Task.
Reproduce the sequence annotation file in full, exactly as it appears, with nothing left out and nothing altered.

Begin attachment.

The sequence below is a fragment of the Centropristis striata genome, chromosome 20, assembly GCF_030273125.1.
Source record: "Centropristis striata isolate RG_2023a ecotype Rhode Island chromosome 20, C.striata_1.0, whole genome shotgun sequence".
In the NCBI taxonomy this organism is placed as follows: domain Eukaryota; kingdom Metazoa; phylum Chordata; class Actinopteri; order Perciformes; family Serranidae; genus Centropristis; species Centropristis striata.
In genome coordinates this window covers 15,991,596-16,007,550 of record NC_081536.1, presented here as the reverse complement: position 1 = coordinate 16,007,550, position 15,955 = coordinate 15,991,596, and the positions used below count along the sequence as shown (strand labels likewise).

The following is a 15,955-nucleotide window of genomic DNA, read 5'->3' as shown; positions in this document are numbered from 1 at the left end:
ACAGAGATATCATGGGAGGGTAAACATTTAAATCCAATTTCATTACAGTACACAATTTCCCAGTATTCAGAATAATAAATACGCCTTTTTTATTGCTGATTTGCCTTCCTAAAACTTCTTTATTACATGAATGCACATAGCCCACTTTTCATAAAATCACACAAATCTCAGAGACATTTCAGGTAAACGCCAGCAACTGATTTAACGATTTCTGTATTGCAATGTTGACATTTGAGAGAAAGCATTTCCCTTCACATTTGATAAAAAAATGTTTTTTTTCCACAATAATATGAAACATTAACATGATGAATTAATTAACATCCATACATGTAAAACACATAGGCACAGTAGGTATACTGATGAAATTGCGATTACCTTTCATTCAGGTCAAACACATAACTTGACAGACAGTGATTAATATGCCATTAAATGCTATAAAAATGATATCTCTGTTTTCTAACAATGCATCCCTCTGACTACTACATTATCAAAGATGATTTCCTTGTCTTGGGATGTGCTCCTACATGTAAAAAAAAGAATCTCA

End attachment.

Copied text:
The sequence below is a fragment of the Centropristis striata genome, chromosome 20, assembly GCF_030273125.1.
Source record: "Centropristis striata isolate RG_2023a ecotype Rhode Island chromosome 20, C.striata_1.0, whole genome shotgun sequence".
In the NCBI taxonomy this organism is placed as follows: domain Eukaryota; kingdom Metazoa; phylum Chordata; class Actinopteri; order Perciformes; family Serranidae; genus Centropristis; species Centropristis striata.
In genome coordinates this window covers 15,991,596-16,007,550 of record NC_081536.1, presented here as the reverse complement: position 1 = coordinate 16,007,550, position 15,955 = coordinate 15,991,596, and the positions used below count along the sequence as shown (strand labels likewise).

The following is a 15,955-nucleotide window of genomic DNA, read 5'->3' as shown; positions in this document are numbered from 1 at the left end:
ACAGAGATATCATGGGAGGGTAAACATTTAAATCCAATTTCATTACAGTACACAATTTCCCAGTATTCAGAATAATAAATACGCCTTTTTTATTGCTGATTTGCCTTCCTAAAACTTCTTTATTACATGAATGCACATAGCCCACTTTTCATAAAATCACACAAATCTCAGAGACATTTCAGGTAAACGCCAGCAACTGATTTAACGATTTCTGTATTGCAATGTTGACATTTGAGAGAAAGCATTTCCCTTCACATTTGATAAAAAAATGTTTTTTTTCCACAATAATATGAAACATTAACATGATGAATTAATTAACATCCATACATGTAAAACACATAGGCACAGTAGGTATACTGATGAAATTGCGATTACCTTTCATTCAGGTCAAACACATAACTTGACAGACAGTGATTAATATGCCATTAAATGCTATAAAAATGATATCTCTGTTTTCTAACAATGCATCCCTCTGACTACTACATTATCAAAGATGATTTCCTTGTCTTGGGATGTGCTCCTACATGTAAAAAAAAGAATCTCA